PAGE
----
- Composer: Gustav Holst
- Canadian Composition: No
Elektra has done this exhilarating work many times with the Vancouver Symphony Orchestra and, while it’s the one piece on this website that hasn’t been programmed in one of our own concerts, it seems like a good idea to discuss it here. The women’s choir is offstage and only sings in the final movement “Neptune”. It’s an extremely restrained vocalise for two SSA choirs and, no matter how many times we do it, it’s not something we can take for granted. Every single performance is a challenge. The harmonies, particularly the way they are written with lots of double-sharps, will spook your singers until their ears become accustomed to the landmarks. I place Choir 1 in 2 rows top/middle/bottom from my left to right, and I place Choir 2 directly behind each respective section. This really helps them hear their cues and maintain the pitch. The hardest thing about performing this piece is that, being backstage, once you start singing, you can’t hear the very low and quiet sound of the orchestra, so it’s easy to go flat. I recommend singing it a bit louder and vocally freer in rehearsal than you may end up doing in concert so the chords are solid and the singers are confident. The sopranos need every ounce of vocal technique and breath control they have. You will probably be conducting from a video monitor showing the orchestral conductor. Once I made the mistake of thinking the monitor would be fine for the choir to sing from, but they really needed the encouragement of my 3D conducting in front of them for the entrances, so you watch the screen and the choir will watch you. The last time we did this, we had the luxury of slight amplification of the orchestra through some speakers around us backstage, and that was fabulous!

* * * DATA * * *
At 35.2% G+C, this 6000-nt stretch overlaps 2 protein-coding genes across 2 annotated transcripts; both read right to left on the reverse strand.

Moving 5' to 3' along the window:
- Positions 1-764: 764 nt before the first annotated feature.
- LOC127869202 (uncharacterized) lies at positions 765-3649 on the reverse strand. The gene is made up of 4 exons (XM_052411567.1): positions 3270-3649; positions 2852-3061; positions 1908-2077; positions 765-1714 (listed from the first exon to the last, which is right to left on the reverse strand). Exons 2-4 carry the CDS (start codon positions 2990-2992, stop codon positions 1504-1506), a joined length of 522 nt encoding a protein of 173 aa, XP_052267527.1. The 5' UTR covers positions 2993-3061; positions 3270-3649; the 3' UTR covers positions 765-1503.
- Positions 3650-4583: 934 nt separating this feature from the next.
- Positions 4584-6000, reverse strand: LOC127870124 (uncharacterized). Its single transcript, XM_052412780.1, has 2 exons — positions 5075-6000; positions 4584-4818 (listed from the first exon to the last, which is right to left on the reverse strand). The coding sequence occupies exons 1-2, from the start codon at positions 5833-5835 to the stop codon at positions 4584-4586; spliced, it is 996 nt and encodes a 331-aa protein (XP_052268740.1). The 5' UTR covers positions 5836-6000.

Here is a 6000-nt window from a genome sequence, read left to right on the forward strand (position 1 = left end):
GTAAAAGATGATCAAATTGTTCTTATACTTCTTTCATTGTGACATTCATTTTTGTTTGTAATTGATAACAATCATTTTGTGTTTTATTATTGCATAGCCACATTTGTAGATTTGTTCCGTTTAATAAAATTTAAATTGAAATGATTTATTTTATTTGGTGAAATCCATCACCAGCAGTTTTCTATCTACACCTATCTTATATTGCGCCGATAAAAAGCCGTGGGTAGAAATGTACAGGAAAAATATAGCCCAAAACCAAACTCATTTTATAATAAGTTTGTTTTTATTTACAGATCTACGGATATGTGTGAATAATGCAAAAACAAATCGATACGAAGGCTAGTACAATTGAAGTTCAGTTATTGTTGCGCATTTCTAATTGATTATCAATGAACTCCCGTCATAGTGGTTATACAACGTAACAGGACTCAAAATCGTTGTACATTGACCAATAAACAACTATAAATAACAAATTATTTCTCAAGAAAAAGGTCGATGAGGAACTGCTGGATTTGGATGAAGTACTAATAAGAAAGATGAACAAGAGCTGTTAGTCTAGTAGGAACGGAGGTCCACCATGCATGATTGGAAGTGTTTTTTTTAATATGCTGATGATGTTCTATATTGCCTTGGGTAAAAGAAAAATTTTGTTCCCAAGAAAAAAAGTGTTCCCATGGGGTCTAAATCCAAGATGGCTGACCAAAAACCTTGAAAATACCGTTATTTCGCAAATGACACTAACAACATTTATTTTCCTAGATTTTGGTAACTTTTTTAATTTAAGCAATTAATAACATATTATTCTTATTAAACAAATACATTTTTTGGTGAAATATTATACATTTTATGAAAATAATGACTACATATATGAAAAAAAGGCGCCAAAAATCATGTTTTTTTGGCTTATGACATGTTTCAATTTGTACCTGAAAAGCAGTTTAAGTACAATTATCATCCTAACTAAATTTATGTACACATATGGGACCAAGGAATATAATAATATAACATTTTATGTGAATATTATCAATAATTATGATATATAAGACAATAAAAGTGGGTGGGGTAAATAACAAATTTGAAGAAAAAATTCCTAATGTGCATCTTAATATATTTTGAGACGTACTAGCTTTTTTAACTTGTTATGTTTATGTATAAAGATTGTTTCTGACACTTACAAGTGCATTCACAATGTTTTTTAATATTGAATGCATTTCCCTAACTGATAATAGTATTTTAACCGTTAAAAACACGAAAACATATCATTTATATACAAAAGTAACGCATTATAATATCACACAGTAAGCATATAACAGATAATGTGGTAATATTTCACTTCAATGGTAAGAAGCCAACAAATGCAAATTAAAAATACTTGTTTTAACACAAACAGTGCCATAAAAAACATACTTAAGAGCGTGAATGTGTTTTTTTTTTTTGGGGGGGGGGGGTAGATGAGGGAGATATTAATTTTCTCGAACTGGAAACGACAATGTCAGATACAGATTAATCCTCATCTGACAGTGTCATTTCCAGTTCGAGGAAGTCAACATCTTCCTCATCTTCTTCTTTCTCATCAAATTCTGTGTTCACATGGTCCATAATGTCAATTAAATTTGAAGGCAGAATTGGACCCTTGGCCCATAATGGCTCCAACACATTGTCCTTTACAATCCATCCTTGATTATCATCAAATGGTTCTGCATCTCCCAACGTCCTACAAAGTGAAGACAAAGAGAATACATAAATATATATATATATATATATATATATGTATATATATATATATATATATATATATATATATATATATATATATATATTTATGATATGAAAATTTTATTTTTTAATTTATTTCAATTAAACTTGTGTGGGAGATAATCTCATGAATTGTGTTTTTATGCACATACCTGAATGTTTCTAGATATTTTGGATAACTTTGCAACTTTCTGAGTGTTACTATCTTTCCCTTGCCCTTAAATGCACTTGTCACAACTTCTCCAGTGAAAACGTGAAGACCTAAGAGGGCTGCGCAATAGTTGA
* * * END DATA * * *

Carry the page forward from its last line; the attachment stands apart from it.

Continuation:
This lists any discs, concerts or collections where this piece is included.